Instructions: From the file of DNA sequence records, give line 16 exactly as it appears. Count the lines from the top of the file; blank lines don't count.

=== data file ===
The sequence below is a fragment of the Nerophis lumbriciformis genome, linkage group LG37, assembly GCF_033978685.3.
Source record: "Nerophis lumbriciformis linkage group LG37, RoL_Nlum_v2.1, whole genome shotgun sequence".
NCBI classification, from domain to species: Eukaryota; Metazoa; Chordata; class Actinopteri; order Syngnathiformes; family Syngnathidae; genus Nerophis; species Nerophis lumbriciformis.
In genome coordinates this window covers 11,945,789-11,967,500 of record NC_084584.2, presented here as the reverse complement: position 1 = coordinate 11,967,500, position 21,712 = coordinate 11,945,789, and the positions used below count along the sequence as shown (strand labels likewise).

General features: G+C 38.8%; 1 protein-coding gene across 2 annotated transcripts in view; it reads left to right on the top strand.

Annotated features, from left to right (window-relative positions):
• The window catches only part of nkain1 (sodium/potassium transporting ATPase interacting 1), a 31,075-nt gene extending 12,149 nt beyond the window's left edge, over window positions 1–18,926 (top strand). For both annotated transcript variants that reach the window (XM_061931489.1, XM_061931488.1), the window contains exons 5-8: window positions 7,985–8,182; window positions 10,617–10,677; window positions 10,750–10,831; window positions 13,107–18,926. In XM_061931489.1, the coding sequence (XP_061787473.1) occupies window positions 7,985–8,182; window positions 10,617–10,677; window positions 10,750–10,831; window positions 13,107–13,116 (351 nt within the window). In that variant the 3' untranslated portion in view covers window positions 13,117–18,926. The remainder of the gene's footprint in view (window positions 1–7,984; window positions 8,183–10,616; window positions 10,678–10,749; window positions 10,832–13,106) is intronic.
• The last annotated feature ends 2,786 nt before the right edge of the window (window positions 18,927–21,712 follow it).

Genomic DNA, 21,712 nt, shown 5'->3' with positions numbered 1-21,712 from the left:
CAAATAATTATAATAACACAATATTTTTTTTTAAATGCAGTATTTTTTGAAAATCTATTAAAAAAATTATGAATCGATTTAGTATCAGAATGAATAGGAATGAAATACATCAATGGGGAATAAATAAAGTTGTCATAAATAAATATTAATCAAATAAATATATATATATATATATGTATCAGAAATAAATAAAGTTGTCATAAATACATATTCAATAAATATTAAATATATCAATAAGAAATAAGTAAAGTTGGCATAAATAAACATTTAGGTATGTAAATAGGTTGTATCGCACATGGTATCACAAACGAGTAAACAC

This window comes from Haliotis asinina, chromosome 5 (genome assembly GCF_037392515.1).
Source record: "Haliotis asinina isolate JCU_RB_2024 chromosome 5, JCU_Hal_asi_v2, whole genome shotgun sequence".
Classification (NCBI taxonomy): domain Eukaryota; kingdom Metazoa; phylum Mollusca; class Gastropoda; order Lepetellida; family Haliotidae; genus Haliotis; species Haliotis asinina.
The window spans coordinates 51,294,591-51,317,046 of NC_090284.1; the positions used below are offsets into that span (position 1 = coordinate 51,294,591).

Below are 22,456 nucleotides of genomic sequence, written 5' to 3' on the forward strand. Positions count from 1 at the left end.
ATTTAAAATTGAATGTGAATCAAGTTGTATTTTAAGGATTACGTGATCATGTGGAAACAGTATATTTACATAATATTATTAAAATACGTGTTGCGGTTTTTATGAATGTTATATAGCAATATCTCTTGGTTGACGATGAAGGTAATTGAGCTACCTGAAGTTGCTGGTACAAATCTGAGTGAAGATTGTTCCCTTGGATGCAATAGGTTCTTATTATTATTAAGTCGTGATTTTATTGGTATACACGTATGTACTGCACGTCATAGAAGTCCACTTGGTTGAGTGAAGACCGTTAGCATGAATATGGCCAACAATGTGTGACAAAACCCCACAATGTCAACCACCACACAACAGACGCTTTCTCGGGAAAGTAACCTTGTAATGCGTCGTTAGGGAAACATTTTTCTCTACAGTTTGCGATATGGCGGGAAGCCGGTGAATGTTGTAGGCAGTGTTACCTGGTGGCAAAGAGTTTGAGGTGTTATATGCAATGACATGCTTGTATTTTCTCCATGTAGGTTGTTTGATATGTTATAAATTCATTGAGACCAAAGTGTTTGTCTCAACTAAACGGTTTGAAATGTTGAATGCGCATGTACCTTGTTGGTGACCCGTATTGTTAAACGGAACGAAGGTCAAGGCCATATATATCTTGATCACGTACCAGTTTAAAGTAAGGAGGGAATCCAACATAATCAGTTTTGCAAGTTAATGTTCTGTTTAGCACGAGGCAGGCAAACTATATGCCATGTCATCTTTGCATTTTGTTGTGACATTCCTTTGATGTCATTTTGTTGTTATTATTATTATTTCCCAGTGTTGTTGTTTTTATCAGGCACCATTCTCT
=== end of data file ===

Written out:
ATTTAAAATTGAATGTGAATCAAGTTGTATTTTAAGGATTACGTGATCATGTGGAAACAGTATATTTACATAATATTATTAAAATACGTGTTGCGGTTTTTATGAATGTTATATAGCAATATCTCTTGGTTGACGATGAAGGTAATTGAGCTACCTGAAGTTGCTGGTACAAATCTGAGTGAAGATTGTTCCCTTGGATGCAATAGGTTCTTATTATTATTAAGTCGTGATTTTATTGGTATACACGTATGTACTGCACGTCATAGAAGTCCACTTGGTTGAGTGAAGACCGTTAGCATGAATATGGCCAACAATGTGTGACAAAACCCCACAATGTCAACCACCACACAACAGACGCTTTCTCGGGAAAGTAACCTTGTAATGCGTCGTTAGGGAAACATTTTTCTCTACAGTTTGCGATATGGCGGGAAGCCGGTGAATGTTGTAGGCAGTGTTACCTGGTGGCAAAGAGTTTGAGGTGTTATATGCAATGACATGCTTGTATTTTCTCCATGTAGGTTGTTTGATATGTTATAAATTCATTGAGACCAAAGTGTTTGTCTCAACTAAACGGTTTGAAATGTTGAATGCGCATGTACCTTGTTGGTGACCCGTATTGTTAAACGGAACGAAGGTCAAGGCCATATATATCTTGATCACGTACCAGTTTAAAGTAAGGAGGGAATCCAACATAATCAGTTTTGCAAGTTAATGTTCTGTTTAGCACGAGGCAGGCAAACTATATGCCATGTCATCTTTGCATTTTGTTGTGACATTCCTTTGATGTCATTTTGTTGTTATTATTATTATTTCCCAGTGTTGTTGTTTTTATCAGGCACCATTCTCT